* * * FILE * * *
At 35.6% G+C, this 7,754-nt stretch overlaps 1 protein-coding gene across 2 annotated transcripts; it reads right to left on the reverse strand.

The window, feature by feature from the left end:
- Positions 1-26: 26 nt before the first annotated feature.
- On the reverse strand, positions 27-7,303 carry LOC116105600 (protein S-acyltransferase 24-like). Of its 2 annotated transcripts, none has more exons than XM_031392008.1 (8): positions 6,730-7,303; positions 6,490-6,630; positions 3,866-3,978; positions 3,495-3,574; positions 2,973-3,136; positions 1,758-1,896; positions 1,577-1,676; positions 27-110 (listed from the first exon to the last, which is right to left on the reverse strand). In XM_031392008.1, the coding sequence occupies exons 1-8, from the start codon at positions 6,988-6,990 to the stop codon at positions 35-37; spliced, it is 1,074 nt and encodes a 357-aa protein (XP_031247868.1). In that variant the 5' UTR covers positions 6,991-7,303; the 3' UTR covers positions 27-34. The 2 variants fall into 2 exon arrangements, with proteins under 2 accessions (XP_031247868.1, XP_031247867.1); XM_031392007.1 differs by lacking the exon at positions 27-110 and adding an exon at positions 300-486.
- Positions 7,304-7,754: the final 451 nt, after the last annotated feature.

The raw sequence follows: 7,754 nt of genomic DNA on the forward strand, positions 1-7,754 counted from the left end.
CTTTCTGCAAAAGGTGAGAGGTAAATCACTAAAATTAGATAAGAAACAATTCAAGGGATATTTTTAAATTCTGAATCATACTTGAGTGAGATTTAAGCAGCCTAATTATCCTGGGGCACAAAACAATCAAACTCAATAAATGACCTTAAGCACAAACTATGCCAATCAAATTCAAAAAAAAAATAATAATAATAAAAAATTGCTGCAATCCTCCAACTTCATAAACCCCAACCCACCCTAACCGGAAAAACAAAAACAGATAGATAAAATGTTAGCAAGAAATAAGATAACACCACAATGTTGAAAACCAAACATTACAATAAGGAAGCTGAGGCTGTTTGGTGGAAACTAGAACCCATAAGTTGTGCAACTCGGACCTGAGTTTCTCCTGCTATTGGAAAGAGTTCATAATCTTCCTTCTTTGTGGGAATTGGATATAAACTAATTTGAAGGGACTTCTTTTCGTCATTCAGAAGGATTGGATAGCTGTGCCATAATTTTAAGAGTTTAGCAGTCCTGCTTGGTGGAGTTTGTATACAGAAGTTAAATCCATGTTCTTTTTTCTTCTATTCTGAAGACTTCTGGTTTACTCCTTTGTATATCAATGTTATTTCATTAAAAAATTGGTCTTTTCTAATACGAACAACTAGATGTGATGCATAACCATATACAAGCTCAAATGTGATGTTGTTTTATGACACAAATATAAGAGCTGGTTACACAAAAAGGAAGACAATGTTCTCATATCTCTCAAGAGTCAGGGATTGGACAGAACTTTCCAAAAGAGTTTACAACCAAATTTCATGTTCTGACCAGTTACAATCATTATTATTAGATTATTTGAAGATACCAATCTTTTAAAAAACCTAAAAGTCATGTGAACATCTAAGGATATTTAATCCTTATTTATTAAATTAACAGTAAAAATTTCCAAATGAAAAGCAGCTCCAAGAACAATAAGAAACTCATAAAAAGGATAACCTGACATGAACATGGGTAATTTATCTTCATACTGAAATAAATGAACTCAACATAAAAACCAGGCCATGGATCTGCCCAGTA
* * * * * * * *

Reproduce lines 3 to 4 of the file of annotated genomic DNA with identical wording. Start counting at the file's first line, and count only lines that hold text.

- Positions 1-26: 26 nt before the first annotated feature.
- On the reverse strand, positions 27-7,303 carry LOC116105600 (protein S-acyltransferase 24-like). Of its 2 annotated transcripts, none has more exons than XM_031392008.1 (8): positions 6,730-7,303; positions 6,490-6,630; positions 3,866-3,978; positions 3,495-3,574; positions 2,973-3,136; positions 1,758-1,896; positions 1,577-1,676; positions 27-110 (listed from the first exon to the last, which is right to left on the reverse strand). In XM_031392008.1, the coding sequence occupies exons 1-8, from the start codon at positions 6,988-6,990 to the stop codon at positions 35-37; spliced, it is 1,074 nt and encodes a 357-aa protein (XP_031247868.1). In that variant the 5' UTR covers positions 6,991-7,303; the 3' UTR covers positions 27-34. The 2 variants fall into 2 exon arrangements, with proteins under 2 accessions (XP_031247868.1, XP_031247867.1); XM_031392007.1 differs by lacking the exon at positions 27-110 and adding an exon at positions 300-486.